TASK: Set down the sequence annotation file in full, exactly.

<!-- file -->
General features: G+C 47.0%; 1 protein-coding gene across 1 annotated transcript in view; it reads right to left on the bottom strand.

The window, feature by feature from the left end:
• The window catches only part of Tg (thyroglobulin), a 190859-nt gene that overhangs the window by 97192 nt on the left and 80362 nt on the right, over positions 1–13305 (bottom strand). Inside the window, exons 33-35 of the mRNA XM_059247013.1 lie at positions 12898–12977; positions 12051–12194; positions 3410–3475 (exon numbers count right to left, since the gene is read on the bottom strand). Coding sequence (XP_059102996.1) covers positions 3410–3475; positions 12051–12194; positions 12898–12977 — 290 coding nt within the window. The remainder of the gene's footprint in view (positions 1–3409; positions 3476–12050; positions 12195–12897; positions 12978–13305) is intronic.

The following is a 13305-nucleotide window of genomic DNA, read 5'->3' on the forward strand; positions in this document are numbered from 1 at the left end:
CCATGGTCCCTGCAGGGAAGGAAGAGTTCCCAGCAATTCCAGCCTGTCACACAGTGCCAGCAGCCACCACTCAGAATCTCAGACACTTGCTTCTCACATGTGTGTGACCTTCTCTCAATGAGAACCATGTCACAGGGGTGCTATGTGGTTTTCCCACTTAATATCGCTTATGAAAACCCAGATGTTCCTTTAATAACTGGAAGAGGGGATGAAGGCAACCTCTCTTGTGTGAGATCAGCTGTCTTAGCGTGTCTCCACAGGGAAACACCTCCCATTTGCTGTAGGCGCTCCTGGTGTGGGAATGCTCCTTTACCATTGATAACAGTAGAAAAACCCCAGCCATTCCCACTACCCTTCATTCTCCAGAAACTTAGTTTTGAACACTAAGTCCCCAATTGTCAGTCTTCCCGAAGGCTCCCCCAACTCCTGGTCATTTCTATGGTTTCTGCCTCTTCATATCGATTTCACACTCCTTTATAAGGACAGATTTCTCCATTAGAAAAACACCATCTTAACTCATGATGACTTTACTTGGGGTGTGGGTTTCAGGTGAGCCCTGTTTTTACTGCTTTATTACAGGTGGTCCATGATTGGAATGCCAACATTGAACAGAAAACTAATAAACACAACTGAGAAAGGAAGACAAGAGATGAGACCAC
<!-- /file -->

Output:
General features: G+C 47.0%; 1 protein-coding gene across 1 annotated transcript in view; it reads right to left on the bottom strand.

The window, feature by feature from the left end:
• The window catches only part of Tg (thyroglobulin), a 190859-nt gene that overhangs the window by 97192 nt on the left and 80362 nt on the right, over positions 1–13305 (bottom strand). Inside the window, exons 33-35 of the mRNA XM_059247013.1 lie at positions 12898–12977; positions 12051–12194; positions 3410–3475 (exon numbers count right to left, since the gene is read on the bottom strand). Coding sequence (XP_059102996.1) covers positions 3410–3475; positions 12051–12194; positions 12898–12977 — 290 coding nt within the window. The remainder of the gene's footprint in view (positions 1–3409; positions 3476–12050; positions 12195–12897; positions 12978–13305) is intronic.

The following is a 13305-nucleotide window of genomic DNA, read 5'->3' on the forward strand; positions in this document are numbered from 1 at the left end:
CCATGGTCCCTGCAGGGAAGGAAGAGTTCCCAGCAATTCCAGCCTGTCACACAGTGCCAGCAGCCACCACTCAGAATCTCAGACACTTGCTTCTCACATGTGTGTGACCTTCTCTCAATGAGAACCATGTCACAGGGGTGCTATGTGGTTTTCCCACTTAATATCGCTTATGAAAACCCAGATGTTCCTTTAATAACTGGAAGAGGGGATGAAGGCAACCTCTCTTGTGTGAGATCAGCTGTCTTAGCGTGTCTCCACAGGGAAACACCTCCCATTTGCTGTAGGCGCTCCTGGTGTGGGAATGCTCCTTTACCATTGATAACAGTAGAAAAACCCCAGCCATTCCCACTACCCTTCATTCTCCAGAAACTTAGTTTTGAACACTAAGTCCCCAATTGTCAGTCTTCCCGAAGGCTCCCCCAACTCCTGGTCATTTCTATGGTTTCTGCCTCTTCATATCGATTTCACACTCCTTTATAAGGACAGATTTCTCCATTAGAAAAACACCATCTTAACTCATGATGACTTTACTTGGGGTGTGGGTTTCAGGTGAGCCCTGTTTTTACTGCTTTATTACAGGTGGTCCATGATTGGAATGCCAACATTGAACAGAAAACTAATAAACACAACTGAGAAAGGAAGACAAGAGATGAGACCAC